Professional Learning | Empower Teachers
Professional Learning

Programming and Coding

Programming and coding teach many skills from basic to advanced math, thinking, analyzing, and applying. Many of the kits in the previous section of this course require students to use basic coding skills to design simple to complex projects. Below are several coding sites that are a great place to start as a teacher or a student. 

1. Scratch from MIT is a free programming language and online community where you can create your own interactive stories, games, and animations. It is pretty intuitive for students to learn. 

  • The Makey Makey, Raspberry Pi, and the Lego WeDo kits use the Scratch language to extend what these tools can do. 
  • Students are able to create a program in Scratch and use the commands to run the Raspberry Pi, Makey Makey etc. 
  • The student should create an account in Scratch so that they are able to save their project. 
  • There are amazing step-by-step tutorials on the Scratch website for students to use to create animations, art, music, games, etc. 
  • Watch this video to see how you combine Scratch and Makey Makey to change an image. 

        

2. Code.org links to the Hour of Code and has many tutorials and sample projects. Started in 2003 as a non-profit, the goal is to increase diversity in computer science by reaching students of all backgrounds where they are — at their skill-level, in their schools, and in ways that inspire them to keep learning. Each of the images below takes you to an activity.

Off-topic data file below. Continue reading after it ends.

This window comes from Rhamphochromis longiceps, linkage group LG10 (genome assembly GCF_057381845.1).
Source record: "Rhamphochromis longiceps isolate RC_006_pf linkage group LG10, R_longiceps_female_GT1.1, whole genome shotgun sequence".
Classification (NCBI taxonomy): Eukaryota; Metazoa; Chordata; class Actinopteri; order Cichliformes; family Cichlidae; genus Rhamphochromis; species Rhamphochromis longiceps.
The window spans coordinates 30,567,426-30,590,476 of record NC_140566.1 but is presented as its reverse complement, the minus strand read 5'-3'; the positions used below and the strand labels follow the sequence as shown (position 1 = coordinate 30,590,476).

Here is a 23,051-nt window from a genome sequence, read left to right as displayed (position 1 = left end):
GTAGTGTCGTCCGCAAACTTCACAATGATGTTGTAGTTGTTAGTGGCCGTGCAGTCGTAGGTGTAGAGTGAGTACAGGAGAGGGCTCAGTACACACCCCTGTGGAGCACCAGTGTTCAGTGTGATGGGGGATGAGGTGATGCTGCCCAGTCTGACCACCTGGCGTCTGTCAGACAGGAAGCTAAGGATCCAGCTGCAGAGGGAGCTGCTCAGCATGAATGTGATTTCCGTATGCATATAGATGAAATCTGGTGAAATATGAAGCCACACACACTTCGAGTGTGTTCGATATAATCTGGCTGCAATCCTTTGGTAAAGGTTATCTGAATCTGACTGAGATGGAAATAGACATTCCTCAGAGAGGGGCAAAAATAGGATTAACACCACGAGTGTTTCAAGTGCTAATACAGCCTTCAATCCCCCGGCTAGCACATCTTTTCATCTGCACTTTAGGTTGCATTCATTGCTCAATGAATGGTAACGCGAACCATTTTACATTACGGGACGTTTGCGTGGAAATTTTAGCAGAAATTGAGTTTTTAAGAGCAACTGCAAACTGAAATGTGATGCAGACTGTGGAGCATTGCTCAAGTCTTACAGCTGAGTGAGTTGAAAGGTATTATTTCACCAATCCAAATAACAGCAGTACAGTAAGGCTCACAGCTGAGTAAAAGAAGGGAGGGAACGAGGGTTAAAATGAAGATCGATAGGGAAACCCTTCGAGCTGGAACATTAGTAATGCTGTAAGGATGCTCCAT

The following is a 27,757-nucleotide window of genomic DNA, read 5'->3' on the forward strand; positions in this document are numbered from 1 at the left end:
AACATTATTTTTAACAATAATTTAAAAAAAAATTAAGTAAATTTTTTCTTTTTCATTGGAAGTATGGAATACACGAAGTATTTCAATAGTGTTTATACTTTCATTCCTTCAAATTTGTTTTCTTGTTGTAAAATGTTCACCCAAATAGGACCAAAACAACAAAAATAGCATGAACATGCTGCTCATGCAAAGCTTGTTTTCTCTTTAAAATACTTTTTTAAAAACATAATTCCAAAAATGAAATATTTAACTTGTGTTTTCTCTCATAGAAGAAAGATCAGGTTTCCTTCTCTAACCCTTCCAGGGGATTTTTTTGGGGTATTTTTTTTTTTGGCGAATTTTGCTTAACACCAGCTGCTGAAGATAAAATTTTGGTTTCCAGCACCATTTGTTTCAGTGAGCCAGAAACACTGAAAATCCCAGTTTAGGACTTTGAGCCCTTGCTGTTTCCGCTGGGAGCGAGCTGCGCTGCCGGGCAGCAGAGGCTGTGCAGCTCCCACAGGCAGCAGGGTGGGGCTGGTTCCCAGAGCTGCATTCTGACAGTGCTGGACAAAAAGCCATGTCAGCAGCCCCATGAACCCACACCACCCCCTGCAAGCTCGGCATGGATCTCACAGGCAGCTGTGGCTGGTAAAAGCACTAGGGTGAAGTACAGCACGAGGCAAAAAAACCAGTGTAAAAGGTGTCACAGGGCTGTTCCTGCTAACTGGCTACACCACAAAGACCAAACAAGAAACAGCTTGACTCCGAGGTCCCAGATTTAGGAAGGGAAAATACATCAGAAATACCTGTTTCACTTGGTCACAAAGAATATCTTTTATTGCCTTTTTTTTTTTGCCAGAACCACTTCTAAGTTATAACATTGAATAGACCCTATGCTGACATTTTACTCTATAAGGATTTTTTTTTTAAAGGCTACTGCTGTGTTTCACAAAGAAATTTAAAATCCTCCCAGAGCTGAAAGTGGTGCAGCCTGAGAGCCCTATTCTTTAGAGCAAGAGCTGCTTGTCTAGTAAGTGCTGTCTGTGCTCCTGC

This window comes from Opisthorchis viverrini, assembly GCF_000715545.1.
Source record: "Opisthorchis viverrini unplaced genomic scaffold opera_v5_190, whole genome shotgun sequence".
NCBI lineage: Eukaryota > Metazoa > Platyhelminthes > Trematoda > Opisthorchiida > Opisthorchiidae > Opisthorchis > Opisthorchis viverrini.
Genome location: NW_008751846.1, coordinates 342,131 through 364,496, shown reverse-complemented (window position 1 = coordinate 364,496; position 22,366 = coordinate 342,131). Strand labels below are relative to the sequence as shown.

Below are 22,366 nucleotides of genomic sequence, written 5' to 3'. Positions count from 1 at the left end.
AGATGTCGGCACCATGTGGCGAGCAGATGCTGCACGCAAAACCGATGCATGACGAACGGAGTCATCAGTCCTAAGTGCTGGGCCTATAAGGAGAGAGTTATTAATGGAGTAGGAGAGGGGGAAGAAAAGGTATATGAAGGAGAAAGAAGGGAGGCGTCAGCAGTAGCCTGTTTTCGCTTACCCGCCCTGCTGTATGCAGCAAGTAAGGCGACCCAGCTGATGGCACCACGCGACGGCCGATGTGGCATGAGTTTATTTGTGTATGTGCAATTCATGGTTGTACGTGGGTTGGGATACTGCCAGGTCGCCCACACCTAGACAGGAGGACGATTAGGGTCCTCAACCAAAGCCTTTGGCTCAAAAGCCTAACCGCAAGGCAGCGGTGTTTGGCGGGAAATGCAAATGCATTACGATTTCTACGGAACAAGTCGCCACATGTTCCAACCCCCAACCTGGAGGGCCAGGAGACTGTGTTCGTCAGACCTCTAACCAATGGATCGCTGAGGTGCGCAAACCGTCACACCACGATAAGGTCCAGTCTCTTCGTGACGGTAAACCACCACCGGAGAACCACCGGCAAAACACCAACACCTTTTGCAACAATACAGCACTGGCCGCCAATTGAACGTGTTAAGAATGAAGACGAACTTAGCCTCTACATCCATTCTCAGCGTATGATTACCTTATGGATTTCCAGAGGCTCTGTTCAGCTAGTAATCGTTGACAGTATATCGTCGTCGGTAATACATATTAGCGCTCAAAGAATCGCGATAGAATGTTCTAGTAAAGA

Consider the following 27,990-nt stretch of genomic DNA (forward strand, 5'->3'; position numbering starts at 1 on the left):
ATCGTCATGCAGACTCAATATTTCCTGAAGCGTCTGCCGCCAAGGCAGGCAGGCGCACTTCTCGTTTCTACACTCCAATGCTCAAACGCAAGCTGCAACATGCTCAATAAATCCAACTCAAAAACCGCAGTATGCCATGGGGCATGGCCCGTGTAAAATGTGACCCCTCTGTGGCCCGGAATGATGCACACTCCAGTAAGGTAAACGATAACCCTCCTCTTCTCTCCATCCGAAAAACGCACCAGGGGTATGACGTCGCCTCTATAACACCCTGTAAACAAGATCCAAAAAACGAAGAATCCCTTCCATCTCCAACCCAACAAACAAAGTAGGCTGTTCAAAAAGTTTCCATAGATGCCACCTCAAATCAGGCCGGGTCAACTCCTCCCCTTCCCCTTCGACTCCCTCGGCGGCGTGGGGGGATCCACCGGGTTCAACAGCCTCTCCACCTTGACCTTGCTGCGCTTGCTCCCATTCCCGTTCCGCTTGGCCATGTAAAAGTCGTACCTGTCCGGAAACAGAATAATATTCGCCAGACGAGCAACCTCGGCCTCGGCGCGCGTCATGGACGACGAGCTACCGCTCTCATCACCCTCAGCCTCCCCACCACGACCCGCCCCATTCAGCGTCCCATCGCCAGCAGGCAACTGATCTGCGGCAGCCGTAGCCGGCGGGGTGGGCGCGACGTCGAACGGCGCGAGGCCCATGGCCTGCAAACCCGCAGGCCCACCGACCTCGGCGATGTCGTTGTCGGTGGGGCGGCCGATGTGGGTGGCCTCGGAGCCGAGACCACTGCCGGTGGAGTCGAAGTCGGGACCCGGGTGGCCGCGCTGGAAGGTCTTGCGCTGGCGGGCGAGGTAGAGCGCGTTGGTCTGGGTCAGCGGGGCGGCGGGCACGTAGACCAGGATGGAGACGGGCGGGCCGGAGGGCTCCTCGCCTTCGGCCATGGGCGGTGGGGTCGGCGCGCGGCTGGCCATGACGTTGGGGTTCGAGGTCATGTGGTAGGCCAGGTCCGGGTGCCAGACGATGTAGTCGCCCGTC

star wars 

3. The Hour of Code is an event that takes place each year for one week in December but it is not limited to that week if you missed it. There are tutorials for ages 4-104 teaching basic coding skills.

4. Take the Learn at Your Own Pace course Coding in the Classroom through REMC when it is available. The course goes into depth about several different coding websites and programming languages. 


Next Steps:

Your next step if you have not done so yet is to choose a kit and learn how to use it. If you have time, and it is compatible with Scratch you may want to try and create a Scratch project that will run your Makey Makey for example.  

After you have played, it is time to make and create! The sky is the limit. You can create a musical instrument, a game controller, artwork, and much more. You can create code on code.org and share it with your students. 

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